If Google generated 1,000 Mw of power with solar panels like those it touts at its corporate headquarters, the construction cost would be approximately $30 billion. Moreover, Google’s customers would be unhappy if their Internet search services were only available during midday and in good weather, so a hydrocarbon or nuclear-powered electricity generating station would need to be standing by to provide power most of the time.
If built with the more efficient Nellis solar tracking equipment, this 1,000 Mw solar installation would cover 40,000 acres, or 63 square miles. Since Google’s earnings are about $4 billion per year, the construction of this system would require the entire earnings of the company for eight years – probably an expenditure that management would prefer not to make.
Alternatively, Google could obtain the $30 billion from American taxpayers via its friends in Washington (Google is very Obama friendly). This would, however, subject Google executives to federal wage controls.
Google’s directors have definitely chosen the best option for their computers. They are powering their energy-intensive company with hydrocarbon, nuclear and hydroelectric power. They are at least restricting their “green” energy to coffee makers and other minor uses at their corporate offices. The energy they are using in their computer installations is helping to produce a very useful product, like many other useful things Americans can do with energy. Neither Google nor the fortunes its founders have earned would exist without the great energy industries that were created by American free enterprise – industries now demonized by “green” Obama administration anti-technologists.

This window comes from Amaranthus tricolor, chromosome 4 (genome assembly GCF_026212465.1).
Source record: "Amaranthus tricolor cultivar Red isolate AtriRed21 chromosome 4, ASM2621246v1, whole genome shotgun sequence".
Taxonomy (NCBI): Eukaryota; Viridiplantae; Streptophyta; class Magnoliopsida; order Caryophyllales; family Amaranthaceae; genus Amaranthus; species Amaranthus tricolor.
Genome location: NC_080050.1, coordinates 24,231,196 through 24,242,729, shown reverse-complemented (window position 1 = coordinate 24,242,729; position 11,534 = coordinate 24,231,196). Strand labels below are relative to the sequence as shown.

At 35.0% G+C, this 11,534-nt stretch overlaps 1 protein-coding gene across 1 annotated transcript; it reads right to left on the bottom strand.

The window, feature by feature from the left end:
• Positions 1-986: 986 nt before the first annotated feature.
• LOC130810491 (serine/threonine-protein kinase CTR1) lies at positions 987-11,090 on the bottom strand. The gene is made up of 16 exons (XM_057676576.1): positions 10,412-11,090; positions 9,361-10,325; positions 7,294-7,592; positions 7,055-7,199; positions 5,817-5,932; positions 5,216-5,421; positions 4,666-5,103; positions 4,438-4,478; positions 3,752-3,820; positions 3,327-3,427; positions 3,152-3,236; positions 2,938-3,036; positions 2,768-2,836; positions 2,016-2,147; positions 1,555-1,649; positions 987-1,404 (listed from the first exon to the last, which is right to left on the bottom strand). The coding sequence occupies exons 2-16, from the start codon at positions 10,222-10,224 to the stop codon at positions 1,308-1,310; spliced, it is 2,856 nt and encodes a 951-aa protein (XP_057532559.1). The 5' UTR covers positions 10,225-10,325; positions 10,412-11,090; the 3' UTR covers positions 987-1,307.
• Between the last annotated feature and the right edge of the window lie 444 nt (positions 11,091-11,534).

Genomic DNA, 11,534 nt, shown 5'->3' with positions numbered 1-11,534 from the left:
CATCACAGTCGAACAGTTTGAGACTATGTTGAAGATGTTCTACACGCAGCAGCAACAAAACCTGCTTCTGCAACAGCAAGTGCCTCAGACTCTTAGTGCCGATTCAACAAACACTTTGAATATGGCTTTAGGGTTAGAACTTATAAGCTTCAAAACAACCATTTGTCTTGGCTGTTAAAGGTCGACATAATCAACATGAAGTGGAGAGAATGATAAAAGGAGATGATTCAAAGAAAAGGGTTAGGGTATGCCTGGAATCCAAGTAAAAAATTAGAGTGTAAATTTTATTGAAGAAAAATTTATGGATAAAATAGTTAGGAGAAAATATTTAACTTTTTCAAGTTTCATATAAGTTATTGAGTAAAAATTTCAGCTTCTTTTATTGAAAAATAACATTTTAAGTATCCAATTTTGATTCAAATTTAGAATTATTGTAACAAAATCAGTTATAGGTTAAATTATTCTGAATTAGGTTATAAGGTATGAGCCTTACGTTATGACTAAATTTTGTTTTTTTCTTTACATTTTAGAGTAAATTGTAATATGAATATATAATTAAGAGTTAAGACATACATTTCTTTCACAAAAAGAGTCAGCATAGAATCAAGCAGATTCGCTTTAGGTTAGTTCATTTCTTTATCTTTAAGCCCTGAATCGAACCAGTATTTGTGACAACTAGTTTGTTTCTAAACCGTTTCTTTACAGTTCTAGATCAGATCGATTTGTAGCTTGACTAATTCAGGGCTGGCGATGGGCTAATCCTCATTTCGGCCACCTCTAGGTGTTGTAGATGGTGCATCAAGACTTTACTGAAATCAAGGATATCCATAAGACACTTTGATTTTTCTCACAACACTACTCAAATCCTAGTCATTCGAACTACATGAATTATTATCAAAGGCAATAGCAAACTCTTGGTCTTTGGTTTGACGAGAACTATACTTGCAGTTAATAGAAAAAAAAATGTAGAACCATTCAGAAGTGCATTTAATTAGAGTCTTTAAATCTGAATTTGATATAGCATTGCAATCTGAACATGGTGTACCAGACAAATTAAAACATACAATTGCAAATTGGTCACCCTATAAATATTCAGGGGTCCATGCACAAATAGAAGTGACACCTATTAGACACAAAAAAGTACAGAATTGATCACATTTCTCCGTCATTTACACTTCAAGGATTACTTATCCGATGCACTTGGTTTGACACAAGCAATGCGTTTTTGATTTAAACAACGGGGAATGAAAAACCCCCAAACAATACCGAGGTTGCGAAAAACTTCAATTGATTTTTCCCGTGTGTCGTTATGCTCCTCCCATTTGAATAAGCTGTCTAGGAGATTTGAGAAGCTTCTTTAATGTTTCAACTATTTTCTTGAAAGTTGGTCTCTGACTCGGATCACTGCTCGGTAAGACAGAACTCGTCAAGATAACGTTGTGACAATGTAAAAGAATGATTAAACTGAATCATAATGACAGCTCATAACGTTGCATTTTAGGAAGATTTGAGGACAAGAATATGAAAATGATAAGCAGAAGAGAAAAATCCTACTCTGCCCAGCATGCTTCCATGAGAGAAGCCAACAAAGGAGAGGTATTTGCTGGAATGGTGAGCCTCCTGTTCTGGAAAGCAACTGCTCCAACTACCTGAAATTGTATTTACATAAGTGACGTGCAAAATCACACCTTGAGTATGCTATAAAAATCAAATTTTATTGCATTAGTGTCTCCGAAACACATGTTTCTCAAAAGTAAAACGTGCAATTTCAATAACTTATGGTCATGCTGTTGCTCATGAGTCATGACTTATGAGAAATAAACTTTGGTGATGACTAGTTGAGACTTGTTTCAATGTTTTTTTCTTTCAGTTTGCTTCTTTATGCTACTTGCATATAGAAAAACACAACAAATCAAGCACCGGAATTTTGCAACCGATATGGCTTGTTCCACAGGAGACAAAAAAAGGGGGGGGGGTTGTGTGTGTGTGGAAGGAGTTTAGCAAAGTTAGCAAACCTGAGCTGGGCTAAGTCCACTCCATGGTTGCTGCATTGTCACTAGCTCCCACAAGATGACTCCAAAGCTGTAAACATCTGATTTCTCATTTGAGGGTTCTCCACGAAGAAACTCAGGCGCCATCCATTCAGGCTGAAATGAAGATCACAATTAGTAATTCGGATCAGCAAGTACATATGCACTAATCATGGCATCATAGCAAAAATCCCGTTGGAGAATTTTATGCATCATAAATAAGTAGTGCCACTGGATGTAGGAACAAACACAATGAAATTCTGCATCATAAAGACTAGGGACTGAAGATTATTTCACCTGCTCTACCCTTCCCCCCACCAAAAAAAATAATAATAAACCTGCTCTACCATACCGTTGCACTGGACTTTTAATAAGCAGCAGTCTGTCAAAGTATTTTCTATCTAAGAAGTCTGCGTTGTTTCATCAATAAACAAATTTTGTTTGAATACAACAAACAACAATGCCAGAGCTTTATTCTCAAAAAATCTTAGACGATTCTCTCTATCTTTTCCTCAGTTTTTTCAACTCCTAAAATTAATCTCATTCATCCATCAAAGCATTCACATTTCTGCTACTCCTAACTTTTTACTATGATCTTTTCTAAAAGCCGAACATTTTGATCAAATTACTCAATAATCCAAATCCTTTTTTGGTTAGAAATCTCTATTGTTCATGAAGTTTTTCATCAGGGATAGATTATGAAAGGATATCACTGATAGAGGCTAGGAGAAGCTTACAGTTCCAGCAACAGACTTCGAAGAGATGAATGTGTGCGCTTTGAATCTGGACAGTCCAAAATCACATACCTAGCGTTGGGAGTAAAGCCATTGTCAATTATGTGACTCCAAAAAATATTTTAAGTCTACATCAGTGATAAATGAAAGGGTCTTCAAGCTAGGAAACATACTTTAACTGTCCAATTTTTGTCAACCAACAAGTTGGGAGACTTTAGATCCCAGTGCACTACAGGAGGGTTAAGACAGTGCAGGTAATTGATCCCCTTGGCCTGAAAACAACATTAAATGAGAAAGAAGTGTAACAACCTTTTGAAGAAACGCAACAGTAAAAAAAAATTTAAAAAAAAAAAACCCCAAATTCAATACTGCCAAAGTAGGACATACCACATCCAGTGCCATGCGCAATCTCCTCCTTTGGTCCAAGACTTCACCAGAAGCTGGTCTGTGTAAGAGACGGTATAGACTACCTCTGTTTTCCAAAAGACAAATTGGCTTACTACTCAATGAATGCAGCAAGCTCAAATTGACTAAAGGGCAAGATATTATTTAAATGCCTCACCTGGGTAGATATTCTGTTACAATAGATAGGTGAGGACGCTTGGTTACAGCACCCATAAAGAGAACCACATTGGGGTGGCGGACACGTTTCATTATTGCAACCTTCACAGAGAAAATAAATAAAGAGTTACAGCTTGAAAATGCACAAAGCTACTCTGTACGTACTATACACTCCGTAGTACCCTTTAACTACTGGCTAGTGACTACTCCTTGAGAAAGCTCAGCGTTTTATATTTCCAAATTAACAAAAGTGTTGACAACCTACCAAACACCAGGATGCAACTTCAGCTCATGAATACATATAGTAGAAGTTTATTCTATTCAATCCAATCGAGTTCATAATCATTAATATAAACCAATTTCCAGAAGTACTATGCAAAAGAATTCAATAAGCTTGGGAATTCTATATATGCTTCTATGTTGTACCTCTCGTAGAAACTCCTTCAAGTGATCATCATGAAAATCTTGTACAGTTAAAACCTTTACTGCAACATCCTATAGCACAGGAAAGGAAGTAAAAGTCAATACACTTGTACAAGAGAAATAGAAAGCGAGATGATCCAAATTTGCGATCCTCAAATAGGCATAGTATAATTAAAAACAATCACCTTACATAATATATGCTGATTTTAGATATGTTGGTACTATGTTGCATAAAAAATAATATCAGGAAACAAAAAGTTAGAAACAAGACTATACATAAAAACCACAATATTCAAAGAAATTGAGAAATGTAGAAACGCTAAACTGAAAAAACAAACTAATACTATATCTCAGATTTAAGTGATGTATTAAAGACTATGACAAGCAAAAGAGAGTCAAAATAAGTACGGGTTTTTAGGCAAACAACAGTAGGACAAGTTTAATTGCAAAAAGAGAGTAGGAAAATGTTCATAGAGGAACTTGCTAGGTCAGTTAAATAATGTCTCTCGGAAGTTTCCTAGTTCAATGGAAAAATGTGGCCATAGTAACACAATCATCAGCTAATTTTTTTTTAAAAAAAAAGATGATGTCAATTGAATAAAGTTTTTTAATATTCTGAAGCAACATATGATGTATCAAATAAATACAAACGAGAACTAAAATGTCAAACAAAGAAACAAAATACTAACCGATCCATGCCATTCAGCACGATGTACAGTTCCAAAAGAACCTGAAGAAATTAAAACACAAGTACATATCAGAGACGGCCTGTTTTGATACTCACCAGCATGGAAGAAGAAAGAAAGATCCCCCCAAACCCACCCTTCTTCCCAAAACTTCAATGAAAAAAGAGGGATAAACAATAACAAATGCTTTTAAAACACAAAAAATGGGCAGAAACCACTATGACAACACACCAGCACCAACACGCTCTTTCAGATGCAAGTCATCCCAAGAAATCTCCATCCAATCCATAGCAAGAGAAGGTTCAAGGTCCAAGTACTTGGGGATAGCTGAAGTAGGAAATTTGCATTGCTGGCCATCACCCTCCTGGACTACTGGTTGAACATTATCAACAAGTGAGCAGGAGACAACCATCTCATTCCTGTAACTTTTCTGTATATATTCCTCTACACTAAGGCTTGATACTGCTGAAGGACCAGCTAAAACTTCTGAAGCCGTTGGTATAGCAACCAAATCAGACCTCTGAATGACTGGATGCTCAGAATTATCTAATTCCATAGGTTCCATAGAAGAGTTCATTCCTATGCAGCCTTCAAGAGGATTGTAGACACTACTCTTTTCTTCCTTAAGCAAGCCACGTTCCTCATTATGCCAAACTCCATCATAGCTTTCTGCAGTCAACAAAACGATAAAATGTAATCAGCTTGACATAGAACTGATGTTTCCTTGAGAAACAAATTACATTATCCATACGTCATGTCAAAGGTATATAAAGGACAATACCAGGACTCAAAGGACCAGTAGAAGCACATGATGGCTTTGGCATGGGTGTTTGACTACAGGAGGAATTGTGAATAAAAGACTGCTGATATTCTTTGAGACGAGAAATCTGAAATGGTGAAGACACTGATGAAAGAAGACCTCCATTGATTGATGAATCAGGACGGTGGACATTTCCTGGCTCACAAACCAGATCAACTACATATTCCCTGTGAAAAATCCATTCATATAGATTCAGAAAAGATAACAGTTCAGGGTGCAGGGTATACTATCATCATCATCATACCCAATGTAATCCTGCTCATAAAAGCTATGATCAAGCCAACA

The Google advertising department is, however, involved in blatant hypocrisy. Instead of advertising that the average 24-hour output of their solar array will operate 5,158 coffee makers for one hour, why don’t they tell us how long that 24-hour solar output will operate Google itself? – by our calculation from these numbers: 23 seconds per day.
Allowing for uncertainties resulting from Google’s secrecy, I estimate that the entire 24-hour output of the Google solar array will run Google for between 10 seconds and 1 minute per day. (When asked, Google refused to provide information that would allow a precise estimate.)
Americans currently import 30 percent of their energy – a luxury they can no longer afford. This 30 percent is not made in America because the gradual increase of government taxation, regulation and sponsorship of litigation against American energy industries over the past 40 years has created a business environment in the United States that is very unfavorable for the production of energy. So, even though the United States is awash in plentiful nuclear resources and coal, oil, natural gas and other hydrocarbon resources, most new energy production is instead sited abroad.
Now, Congress and the Obama administration are pushing a new “energy bill” including so-called “cap-and-trade” that will sharply increase taxation and regulation of the energy industries. To sell this greatly increased suppression of free enterprise, Washington politicians are advertising boutique energy technologies like solar and wind, without mentioning that these methods produce very small amounts of energy at very high costs. These costs are so high that they not only require enormous taxpayer subsidies, but also cannot be financed in sufficient quantity to avoid energy shortages, high energy prices and, ultimately, rationing and diminished prosperity.
Google is supporting this political charade. It is using solar energy to supply minor office needs and to enhance its public image, while simultaneously using large amounts of energy generated by nuclear, hydrocarbon and hydroelectric methods to run its business. It apparently thinks that Americans can be fooled into using its products and supporting the political agenda of its friends through “green” advertising.
This hypocrisy should not be rewarded, and Google should not participate in it.
Dr. Arthur Robinson is president and research professor of the Oregon Institute of Science and Medicine.